Despite online growing more than brick and mortar for the adult toy sector, Waters says brick and mortar stores are still important for the industry to grow.

“We really still do need physical stores as a lot of customers still love to have that personal service available, they like to talk to staff about the products, which they don’t really get to do online.”

Peaches & Cream as a retailer uses both online and physical sales to monitor trends and stay up to date with consumer demands.

“We sell a real cross-section of products here, and everything moves well for us. Also, what we stock is trend focused, but in saying that we still get customers coming in for the toys that have been around for years. They’ll look online and then come into the store to buy what they’ve seen.”

Does size matter?

The retail landscape is changing and leaving no category behind in the process. While some places may move at a faster rate to keep up, others will inevitably find their own pace – like Eketahuna, which welcomed its first sex toy store late last year.

The store opened in 2017 in a town of 440-odd people. Since its opening, director of Tabu Adult Boutique, Ian Turner, says sales have been strong as consumers will travel from different regions to visit the store.

“Focusing in on the size of the town’s population isn’t too relevant. We have a lot of interest in our store from across the Wairarapa and Manawatu regions. Around half of our customers make a specific journey just to visit our store.”

In smaller areas, such as the Wairarapa, a lot of retail is dependent on word of mouth. And apparently the same goes for adult toy retail.

“The key differences between operating in a small town and big city are, on the positive side, we have a great visit to customer conversion rate, as most people coming in are here because they specifically came to buy, or are at least interested in finding out more,” Turner says. “Also, we quickly became a household name in the area and we have that unquantifiable ‘notoriety’ factor.”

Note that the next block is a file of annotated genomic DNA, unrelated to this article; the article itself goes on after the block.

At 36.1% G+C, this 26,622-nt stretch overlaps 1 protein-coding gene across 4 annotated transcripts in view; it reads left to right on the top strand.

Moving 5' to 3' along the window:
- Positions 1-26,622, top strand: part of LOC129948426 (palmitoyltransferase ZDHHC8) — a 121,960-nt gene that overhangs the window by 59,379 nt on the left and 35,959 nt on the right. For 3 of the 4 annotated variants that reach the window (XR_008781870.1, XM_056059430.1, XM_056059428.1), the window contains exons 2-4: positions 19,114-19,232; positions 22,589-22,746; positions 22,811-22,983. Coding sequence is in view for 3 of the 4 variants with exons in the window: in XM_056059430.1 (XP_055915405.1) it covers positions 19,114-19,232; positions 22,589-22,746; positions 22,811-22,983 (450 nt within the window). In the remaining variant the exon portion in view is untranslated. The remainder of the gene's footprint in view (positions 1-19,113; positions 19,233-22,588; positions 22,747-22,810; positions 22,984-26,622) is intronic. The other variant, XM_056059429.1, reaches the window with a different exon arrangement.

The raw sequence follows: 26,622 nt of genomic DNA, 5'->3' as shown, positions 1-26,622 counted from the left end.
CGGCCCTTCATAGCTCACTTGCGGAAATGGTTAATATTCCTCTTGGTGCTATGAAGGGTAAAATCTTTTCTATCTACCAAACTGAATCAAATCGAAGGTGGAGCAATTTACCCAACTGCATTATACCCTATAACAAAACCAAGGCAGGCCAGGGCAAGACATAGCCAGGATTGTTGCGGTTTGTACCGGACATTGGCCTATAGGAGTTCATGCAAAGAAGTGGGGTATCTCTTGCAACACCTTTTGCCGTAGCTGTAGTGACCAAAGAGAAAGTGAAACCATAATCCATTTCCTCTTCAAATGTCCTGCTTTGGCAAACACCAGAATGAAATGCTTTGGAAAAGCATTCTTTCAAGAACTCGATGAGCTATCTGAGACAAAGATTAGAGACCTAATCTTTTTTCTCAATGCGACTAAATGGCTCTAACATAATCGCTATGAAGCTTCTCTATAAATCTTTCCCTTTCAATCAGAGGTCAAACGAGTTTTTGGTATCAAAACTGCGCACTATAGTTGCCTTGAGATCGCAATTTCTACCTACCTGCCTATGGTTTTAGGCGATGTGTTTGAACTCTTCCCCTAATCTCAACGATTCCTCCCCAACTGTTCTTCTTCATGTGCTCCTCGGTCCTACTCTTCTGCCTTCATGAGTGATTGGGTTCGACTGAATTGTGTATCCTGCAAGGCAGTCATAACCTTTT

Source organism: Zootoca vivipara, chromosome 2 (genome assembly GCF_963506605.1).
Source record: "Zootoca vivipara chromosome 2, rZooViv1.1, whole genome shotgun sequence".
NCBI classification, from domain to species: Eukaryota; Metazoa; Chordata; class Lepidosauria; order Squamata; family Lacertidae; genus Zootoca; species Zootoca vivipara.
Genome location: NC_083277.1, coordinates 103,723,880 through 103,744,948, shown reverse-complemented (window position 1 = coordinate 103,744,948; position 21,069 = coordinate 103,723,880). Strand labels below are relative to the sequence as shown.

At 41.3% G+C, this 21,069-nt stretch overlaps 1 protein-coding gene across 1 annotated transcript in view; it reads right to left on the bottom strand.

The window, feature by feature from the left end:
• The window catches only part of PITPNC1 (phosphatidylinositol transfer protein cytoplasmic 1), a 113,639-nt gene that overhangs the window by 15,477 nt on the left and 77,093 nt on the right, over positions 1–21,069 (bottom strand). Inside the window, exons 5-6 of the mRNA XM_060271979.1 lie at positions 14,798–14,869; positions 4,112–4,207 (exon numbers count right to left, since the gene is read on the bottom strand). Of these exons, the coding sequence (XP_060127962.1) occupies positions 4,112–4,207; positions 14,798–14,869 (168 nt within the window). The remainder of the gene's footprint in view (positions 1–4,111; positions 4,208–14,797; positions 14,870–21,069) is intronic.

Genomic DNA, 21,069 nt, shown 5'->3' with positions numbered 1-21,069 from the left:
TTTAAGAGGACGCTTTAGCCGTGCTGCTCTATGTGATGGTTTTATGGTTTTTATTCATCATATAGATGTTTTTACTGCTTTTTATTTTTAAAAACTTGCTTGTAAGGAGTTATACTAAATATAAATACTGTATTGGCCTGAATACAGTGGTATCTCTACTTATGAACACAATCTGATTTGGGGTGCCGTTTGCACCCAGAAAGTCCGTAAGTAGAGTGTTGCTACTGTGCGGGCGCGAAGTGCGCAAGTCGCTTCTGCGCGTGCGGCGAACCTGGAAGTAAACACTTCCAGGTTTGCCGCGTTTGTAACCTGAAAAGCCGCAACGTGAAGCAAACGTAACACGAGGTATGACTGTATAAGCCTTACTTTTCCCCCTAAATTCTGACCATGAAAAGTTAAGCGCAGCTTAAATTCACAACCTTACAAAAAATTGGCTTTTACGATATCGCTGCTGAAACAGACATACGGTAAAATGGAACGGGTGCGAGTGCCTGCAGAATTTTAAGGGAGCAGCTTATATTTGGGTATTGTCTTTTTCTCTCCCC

“On the downside, we have far less foot traffic passing the door than city stores, so our pop-in pedestrian traffic is almost zero.”

Unlike most industries, Turner says, stores like his own have to be “constantly aware we are operating in an ‘adults only’ environment.” Restrictions placed upon businesses like Tabu affect many aspects of its operation, from window displays to promotions and advertisements. “

Turner says that even for adult retailers in smaller towns, success comes from to not-so-uncommon practice of listening to your customers.

“The key to our customer retention and growth is to continue offering an inviting, exciting shopping experience, with mature and knowledgeable staff on hand to assist. But sales have been strong… Now our in-store sales outweigh our online activity. However, with the correct promotion, we forecast that our online sales will surpass in-store sales in mid to late 2018.”

No matter the retail scene, it seems the core lesson for growth is listening to consumer demands and continuing to expand on those as the requirements of the industry change. The rise of online shopping has fuelled the adult industry by offering discretional shopping and delivery.

As technology advancements surrounding online shopping and manufacturing capabilities grow, it is expected the adult industry will continue to grow with it.

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Courtney Devereux is a Communication Consultant at Clear Hayes and freelance business writer.